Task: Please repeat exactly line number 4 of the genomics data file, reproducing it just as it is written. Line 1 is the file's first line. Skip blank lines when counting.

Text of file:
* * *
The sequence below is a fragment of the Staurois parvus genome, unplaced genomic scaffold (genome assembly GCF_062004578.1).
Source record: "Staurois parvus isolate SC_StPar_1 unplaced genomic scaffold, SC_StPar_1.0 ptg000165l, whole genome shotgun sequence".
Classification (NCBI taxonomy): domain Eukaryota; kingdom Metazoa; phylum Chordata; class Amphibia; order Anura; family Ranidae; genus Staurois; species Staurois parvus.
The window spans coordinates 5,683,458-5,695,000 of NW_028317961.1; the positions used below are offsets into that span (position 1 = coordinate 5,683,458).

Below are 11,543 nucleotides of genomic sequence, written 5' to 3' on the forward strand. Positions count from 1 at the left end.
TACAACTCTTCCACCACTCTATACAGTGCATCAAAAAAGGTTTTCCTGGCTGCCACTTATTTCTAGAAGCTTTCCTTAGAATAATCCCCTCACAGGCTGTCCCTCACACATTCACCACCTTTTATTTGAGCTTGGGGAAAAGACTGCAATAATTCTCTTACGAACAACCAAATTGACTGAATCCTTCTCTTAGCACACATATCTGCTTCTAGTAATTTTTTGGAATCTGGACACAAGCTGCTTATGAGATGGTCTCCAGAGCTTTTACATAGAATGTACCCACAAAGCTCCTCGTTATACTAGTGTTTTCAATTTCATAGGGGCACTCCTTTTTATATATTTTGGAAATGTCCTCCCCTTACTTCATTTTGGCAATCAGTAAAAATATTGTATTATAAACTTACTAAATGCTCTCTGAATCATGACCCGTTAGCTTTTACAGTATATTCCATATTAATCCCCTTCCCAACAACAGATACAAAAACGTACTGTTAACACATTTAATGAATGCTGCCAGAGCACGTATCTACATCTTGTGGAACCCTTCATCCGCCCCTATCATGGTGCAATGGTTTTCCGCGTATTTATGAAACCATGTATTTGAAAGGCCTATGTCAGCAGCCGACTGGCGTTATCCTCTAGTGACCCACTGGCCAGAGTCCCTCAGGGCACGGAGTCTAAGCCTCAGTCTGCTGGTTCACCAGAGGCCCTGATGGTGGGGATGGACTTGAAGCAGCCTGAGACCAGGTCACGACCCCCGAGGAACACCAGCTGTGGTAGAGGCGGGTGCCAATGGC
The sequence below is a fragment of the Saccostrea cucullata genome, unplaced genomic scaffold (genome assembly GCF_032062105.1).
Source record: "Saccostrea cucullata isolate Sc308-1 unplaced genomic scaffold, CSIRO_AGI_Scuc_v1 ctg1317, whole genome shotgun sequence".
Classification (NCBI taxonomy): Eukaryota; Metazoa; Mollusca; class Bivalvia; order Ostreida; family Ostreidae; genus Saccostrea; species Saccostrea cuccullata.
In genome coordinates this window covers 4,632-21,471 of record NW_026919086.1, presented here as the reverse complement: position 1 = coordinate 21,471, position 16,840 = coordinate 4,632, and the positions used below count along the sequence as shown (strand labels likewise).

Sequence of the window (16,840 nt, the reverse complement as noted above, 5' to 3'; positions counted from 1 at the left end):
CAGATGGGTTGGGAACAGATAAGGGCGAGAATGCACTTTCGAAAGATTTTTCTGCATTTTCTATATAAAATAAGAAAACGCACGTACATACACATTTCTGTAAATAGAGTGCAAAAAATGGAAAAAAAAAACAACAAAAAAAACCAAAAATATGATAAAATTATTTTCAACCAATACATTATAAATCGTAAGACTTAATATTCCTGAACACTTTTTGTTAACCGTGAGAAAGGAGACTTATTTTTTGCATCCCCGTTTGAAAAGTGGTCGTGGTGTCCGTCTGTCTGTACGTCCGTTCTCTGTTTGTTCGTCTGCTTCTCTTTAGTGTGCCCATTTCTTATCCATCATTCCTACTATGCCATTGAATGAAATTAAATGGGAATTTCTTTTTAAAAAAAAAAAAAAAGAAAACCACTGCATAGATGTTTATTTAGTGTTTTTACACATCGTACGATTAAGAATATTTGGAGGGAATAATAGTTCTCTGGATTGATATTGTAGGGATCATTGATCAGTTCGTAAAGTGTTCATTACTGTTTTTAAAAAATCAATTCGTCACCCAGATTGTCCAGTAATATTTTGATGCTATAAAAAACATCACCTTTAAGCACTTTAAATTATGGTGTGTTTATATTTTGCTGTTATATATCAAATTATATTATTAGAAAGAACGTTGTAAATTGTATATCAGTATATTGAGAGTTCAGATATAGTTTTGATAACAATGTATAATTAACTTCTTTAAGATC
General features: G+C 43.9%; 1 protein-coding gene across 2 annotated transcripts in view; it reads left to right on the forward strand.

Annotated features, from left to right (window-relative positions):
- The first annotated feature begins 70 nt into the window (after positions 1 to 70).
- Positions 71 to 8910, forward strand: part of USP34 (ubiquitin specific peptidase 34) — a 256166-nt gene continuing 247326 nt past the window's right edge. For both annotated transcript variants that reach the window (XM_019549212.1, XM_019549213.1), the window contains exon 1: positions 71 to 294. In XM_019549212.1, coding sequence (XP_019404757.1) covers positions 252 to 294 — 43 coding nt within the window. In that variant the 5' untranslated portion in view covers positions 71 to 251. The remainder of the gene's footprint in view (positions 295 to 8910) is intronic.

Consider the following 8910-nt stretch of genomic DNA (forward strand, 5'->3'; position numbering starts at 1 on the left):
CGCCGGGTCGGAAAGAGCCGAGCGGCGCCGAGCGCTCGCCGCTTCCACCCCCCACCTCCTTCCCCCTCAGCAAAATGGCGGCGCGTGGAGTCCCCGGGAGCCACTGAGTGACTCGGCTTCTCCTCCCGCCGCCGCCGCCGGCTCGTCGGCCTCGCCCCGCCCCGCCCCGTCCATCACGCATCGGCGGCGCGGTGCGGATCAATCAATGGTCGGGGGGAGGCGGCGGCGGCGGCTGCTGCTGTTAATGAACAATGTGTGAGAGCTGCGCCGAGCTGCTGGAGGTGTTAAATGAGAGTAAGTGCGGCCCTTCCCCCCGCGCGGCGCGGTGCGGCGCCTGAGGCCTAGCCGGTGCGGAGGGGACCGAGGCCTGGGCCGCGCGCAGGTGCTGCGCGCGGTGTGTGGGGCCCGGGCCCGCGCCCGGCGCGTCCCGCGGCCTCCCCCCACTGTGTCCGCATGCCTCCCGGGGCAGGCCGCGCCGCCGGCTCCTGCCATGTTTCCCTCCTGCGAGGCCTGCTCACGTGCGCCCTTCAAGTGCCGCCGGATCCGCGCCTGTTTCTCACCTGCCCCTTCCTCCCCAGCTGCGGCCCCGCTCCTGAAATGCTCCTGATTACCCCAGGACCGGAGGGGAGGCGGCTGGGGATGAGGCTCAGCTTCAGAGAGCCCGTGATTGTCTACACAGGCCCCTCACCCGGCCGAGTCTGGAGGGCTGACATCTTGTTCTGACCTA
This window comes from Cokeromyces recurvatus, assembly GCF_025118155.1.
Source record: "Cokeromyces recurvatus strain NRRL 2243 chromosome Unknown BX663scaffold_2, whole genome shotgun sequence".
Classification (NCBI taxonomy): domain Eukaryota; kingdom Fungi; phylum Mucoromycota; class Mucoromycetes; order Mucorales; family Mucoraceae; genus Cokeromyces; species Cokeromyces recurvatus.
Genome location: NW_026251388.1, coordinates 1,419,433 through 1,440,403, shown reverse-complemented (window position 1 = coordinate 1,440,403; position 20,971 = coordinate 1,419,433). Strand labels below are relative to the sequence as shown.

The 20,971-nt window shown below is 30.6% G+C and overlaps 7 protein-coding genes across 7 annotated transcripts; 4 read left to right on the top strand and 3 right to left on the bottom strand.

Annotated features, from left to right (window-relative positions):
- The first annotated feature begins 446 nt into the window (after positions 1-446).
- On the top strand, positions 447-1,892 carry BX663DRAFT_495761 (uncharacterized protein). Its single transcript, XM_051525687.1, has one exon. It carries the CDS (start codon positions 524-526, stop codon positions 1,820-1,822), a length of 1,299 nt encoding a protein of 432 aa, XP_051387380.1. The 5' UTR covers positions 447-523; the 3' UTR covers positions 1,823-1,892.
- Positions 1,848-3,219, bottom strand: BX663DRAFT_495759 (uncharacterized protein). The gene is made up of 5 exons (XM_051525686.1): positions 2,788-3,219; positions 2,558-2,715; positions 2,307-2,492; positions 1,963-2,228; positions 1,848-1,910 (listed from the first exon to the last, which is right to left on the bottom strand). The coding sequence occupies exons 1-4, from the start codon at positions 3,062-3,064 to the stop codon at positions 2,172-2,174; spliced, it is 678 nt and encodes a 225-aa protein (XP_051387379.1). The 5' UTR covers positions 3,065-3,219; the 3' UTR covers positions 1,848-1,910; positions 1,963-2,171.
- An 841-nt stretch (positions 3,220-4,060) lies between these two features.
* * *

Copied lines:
The window spans coordinates 5,683,458-5,695,000 of NW_028317961.1; the positions used below are offsets into that span (position 1 = coordinate 5,683,458).